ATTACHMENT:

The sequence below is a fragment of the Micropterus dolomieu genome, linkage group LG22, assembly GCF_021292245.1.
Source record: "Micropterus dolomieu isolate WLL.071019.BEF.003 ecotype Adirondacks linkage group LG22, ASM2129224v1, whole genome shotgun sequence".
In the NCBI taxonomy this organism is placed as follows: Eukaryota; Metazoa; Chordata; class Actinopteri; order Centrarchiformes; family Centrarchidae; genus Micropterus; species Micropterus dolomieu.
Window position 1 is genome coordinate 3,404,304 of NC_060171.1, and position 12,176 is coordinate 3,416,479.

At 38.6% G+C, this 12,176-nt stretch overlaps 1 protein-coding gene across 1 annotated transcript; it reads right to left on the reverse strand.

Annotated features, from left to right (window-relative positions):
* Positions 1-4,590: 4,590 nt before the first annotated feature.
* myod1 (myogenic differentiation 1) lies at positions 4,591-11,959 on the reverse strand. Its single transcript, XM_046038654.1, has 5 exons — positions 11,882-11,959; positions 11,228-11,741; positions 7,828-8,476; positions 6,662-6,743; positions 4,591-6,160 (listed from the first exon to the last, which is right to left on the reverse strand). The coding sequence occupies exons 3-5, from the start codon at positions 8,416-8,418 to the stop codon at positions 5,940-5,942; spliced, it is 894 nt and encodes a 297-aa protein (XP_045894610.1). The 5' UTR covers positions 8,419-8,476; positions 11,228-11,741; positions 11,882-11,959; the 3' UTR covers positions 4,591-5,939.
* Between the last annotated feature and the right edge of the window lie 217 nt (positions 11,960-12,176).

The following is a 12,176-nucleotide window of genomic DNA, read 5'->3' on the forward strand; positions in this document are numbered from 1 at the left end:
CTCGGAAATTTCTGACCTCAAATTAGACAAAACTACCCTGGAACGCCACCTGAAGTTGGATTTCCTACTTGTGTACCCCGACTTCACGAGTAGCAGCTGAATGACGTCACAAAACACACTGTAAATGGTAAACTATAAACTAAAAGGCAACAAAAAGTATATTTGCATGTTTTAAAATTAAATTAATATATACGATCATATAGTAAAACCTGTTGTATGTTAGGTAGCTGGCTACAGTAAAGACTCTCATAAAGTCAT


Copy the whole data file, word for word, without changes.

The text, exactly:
The sequence below is a fragment of the Micropterus dolomieu genome, linkage group LG22, assembly GCF_021292245.1.
Source record: "Micropterus dolomieu isolate WLL.071019.BEF.003 ecotype Adirondacks linkage group LG22, ASM2129224v1, whole genome shotgun sequence".
In the NCBI taxonomy this organism is placed as follows: Eukaryota; Metazoa; Chordata; class Actinopteri; order Centrarchiformes; family Centrarchidae; genus Micropterus; species Micropterus dolomieu.
Window position 1 is genome coordinate 3,404,304 of NC_060171.1, and position 12,176 is coordinate 3,416,479.

At 38.6% G+C, this 12,176-nt stretch overlaps 1 protein-coding gene across 1 annotated transcript; it reads right to left on the reverse strand.

Annotated features, from left to right (window-relative positions):
* Positions 1-4,590: 4,590 nt before the first annotated feature.
* myod1 (myogenic differentiation 1) lies at positions 4,591-11,959 on the reverse strand. Its single transcript, XM_046038654.1, has 5 exons — positions 11,882-11,959; positions 11,228-11,741; positions 7,828-8,476; positions 6,662-6,743; positions 4,591-6,160 (listed from the first exon to the last, which is right to left on the reverse strand). The coding sequence occupies exons 3-5, from the start codon at positions 8,416-8,418 to the stop codon at positions 5,940-5,942; spliced, it is 894 nt and encodes a 297-aa protein (XP_045894610.1). The 5' UTR covers positions 8,419-8,476; positions 11,228-11,741; positions 11,882-11,959; the 3' UTR covers positions 4,591-5,939.
* Between the last annotated feature and the right edge of the window lie 217 nt (positions 11,960-12,176).

The following is a 12,176-nucleotide window of genomic DNA, read 5'->3' on the forward strand; positions in this document are numbered from 1 at the left end:
CTCGGAAATTTCTGACCTCAAATTAGACAAAACTACCCTGGAACGCCACCTGAAGTTGGATTTCCTACTTGTGTACCCCGACTTCACGAGTAGCAGCTGAATGACGTCACAAAACACACTGTAAATGGTAAACTATAAACTAAAAGGCAACAAAAAGTATATTTGCATGTTTTAAAATTAAATTAATATATACGATCATATAGTAAAACCTGTTGTATGTTAGGTAGCTGGCTACAGTAAAGACTCTCATAAAGTCAT